Sunday, February 15, 2009

Roberto Bolaño: 2666

Stephen Abell reviews Roberto Bolaño's 2666

The first temptation might be to dismiss this wondrous novel as no more than cult fiction. It certainly has plenty of those qualities associated with cult status: it is posthumous, unfinished, written in a foreign language, postmodern, ultra-violent, dauntingly long, mysteriously (perhaps even meaninglessly) titled. And Roberto Bolaño, the Chilean author who died in 2003, is a suitably romantic figurehead, having turned to the "dangerous calling" of writing fiction late in life in order to support his family (and avoid penury from his poetry).

But 2666 is a major literary event. It is a supernovel comprising five sections, each capable of standing alone (as was Bolaño's original idea, with one eye on the increased sales that would accrue). The first is the tale of four literary critics, who join together in search of a mysterious German writer called Benno von Archimboldi. Their search leads them to Santa Teresa, a city in northern Mexico, where they are entertained by the local intelligentsia (including a strange professor called Amalfitano, who hangs a geometry book outside his home so the wind could "see whether there was anything in it that might be of use") and learn that hundreds of women have been murdered in the region over the last few years. The second part is an odd account of Amalfitano and his apparent nervous breakdown. The third focuses on an African-American writer called Quincy Williams, known to everyone as "Fate", who is sent to Santa Teresa to cover a boxing match.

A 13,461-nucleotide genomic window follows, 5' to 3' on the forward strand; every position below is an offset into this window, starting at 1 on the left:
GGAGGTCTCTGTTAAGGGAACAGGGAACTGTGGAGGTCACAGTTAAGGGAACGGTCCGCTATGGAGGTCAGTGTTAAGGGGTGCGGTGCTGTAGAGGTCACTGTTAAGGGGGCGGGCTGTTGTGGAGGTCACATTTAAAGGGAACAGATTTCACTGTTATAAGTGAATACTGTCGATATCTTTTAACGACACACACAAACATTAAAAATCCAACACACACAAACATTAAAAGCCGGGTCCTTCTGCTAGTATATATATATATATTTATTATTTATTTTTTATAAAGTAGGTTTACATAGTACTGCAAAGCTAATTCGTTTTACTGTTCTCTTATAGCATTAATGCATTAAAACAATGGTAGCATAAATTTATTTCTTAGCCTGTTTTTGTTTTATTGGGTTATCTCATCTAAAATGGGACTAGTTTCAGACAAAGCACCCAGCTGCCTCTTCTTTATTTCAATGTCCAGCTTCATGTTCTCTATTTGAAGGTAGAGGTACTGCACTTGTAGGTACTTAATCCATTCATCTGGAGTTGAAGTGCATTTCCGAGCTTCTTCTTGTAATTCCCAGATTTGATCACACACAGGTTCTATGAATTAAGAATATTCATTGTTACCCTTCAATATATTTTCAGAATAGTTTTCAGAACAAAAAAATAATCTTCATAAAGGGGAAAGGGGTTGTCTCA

The fourth section focuses in disturbing detail on the rapes and murders of the women (the effect, a combination of what might be called shock and bore). In pulpish paragraphs, it describes the remains of each victim ("the blows she'd received had destroyed her spleen") and the police's desultory attempts to find the person responsible. One suspect is a giant German named Klaus Haas, who could be, but probably is not, Archimboldi.. In the final part, we learn of Archimboldi's life as a German soldier in the Second World War and then as a writer wandering around the Mediterranean.

Read More

1 comment: